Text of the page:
What do MBTA riders need to know about Local 589?

The Boston Carmen’s Union represents the men and women who drive and maintain the MBTA buses, subway trains, trolleys, and tracks. We are committed to our work, and we come to work every day, committed to putting riders first.

Our workers share riders’ frustration and anger when the system breaks down. The winter of 2015 was terrible for all of us, we try our hardest to keep things moving every day, but we can’t cure infrastructure failures and the malfunctions of a 100-year-old system that suffers from a lack of investment.

There are a lot of misconceptions out there about our members. People should know that the average shift of a Carmen’s Union member is 10-12 hours a day, often while getting paid for 8 hours of work. Whether it is a weekday, weekend or holiday — there is always a member of the Carmen’s Union hard at work.

What’s next for the Carmen’s Union and the MBTA?

This was a great win for both sides, but the real winners are our riders. We hope that with this cost savings, we will see a concerted effort from MBTA leadership to invest in the tracks, the signals, and equipment. It’s what the system needs.

With this contract, we have shown that you can identify cost savings without privatization of jobs, and we hope that is something the MBTA will take into consideration going forward.

I don’t know what else is next, but I hope it isn’t a lot of snow.

About the Boston Carmen’s Union Local 589
Founded in 1912, the Boston Carmen’s Union Local 589 is the largest of 28 unions with members employed by the MBTA. Over 4,100 MBTA employees are members of the Carmen’s Union, including: Bus Divers, Train (Subway) and Trolley Operators, Maintenance of Way and Repairmen, Money Room Employees, and Automated Fare Collection (AFC) Technicians, Customer Service Agents (CSA), Dispatchers, and Clerks. Local 589 is part of the Amalgamated Transit Union, comprised of over 197,000 transit workers across the United States and Canada.

Massport Holds Ribbon Cutting for Dog Park in South Boston

massport-dog-park1

The Massachusetts Port Authority today held a ribbon cutting for its new Dog Park in South Boston. The quarter-acre, fenced-in dog park features agility equipment, benches, and a pet fountain. The Dog Park is a segment of the larger Thomas J. Butler Freight Corridor and Memorial Park on East First Street. The haul road has improved the quality of life of the neighborhood by redirecting trucks away from the neighborhood streets and subsequently improving operations at Conley Terminal.  In addition to the dog park there are walking paths, trees, a water fountain and a memorial dedicated to Butler.  Tommy Butler worked for Massport for 25 years as its community relations director and was a lifelong resident of South Boston.  In attendance at the Dog Park opening was Massport CEO Tom Glynn, Mayor Marty Walsh, Congressman Stephen Lynch and numerous city and South Boston representatives.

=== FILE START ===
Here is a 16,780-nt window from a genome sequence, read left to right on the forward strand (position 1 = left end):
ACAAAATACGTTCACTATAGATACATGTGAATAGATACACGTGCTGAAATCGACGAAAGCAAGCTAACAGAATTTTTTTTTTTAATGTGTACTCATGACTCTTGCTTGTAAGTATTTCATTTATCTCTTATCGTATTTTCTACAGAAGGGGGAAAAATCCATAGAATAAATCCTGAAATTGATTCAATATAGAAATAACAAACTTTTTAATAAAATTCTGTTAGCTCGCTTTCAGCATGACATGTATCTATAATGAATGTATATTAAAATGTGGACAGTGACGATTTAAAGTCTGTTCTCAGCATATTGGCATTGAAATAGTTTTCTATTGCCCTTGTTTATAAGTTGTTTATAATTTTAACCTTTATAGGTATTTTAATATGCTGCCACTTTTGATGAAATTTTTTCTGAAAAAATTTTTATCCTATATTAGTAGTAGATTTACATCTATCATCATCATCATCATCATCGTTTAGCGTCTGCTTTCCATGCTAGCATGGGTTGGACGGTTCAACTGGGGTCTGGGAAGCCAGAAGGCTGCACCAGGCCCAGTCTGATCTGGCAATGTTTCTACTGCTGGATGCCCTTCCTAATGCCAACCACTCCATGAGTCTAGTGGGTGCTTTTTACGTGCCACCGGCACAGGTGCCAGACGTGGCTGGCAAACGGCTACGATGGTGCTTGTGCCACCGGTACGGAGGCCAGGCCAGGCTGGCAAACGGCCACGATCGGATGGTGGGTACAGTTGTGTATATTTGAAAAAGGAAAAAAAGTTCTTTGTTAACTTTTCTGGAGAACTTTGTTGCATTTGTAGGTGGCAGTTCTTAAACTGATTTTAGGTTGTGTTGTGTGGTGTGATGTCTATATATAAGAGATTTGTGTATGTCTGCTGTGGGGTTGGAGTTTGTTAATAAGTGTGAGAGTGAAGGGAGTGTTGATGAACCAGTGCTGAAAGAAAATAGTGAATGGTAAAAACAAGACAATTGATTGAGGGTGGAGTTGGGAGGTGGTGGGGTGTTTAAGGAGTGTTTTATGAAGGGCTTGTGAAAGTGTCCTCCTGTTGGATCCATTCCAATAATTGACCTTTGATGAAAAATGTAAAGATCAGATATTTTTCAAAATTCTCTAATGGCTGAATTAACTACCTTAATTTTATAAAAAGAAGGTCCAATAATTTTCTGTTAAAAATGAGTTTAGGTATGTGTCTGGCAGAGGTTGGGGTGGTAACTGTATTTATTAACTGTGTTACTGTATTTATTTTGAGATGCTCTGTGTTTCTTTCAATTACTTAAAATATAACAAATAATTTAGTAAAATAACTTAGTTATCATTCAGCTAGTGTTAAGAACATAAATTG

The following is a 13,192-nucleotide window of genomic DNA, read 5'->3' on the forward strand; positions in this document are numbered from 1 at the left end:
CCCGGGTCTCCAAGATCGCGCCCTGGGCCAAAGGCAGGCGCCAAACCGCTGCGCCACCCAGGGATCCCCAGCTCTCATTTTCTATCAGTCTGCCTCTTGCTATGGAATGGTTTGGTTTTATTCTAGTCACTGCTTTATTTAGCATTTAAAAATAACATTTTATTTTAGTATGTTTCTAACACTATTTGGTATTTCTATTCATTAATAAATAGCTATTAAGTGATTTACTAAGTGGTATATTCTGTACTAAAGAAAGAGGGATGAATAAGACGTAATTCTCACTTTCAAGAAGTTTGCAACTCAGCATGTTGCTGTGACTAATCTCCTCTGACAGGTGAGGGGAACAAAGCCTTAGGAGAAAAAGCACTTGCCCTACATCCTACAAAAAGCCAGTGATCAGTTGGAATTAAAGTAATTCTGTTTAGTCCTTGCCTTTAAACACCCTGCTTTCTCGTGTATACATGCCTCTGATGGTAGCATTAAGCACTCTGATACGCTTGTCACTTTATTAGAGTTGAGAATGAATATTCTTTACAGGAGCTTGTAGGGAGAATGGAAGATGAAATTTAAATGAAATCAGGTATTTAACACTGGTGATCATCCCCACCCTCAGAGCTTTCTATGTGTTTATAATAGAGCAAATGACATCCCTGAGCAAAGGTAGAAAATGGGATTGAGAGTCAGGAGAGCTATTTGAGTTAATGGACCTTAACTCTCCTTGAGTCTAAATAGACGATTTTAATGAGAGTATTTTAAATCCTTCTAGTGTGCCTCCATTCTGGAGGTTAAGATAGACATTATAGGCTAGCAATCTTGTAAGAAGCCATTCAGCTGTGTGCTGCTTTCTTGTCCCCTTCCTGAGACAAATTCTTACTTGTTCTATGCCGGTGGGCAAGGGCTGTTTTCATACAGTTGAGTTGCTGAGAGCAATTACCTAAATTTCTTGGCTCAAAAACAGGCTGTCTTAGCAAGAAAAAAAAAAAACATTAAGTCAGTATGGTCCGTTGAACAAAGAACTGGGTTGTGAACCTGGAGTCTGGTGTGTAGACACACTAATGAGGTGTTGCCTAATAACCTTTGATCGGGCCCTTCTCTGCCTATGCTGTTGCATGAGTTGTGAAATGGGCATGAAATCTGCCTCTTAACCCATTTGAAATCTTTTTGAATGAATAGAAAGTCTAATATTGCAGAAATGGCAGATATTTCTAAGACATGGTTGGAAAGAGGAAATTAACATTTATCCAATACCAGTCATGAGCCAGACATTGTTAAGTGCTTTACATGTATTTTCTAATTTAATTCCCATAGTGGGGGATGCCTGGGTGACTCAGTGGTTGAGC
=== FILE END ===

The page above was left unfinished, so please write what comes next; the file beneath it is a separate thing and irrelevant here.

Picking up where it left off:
2017-2018 Massachusetts Legislative Look-Ahead

By Lindsay Toghill

Reliability iwebres_120403_oneill_lindsaytoghill-0138n state policies and regulations is a significant priority for any business, but especially so in Massachusetts, with an active Democratic Legislature that is historically interested in effecting social change.  Changes in taxation or employment regulations can have a significant impact on the future of business investment in the Commonwealth.

The tension between the business-friendly House of Representatives and more liberal Senate in the last legislative session resulted in a number of last-minute deals on items of interest to the business community, including an expanded renewable energy bill, a bill intended to help stimulate economic development, and regulation of ride-for-hire services like Uber and Lyft.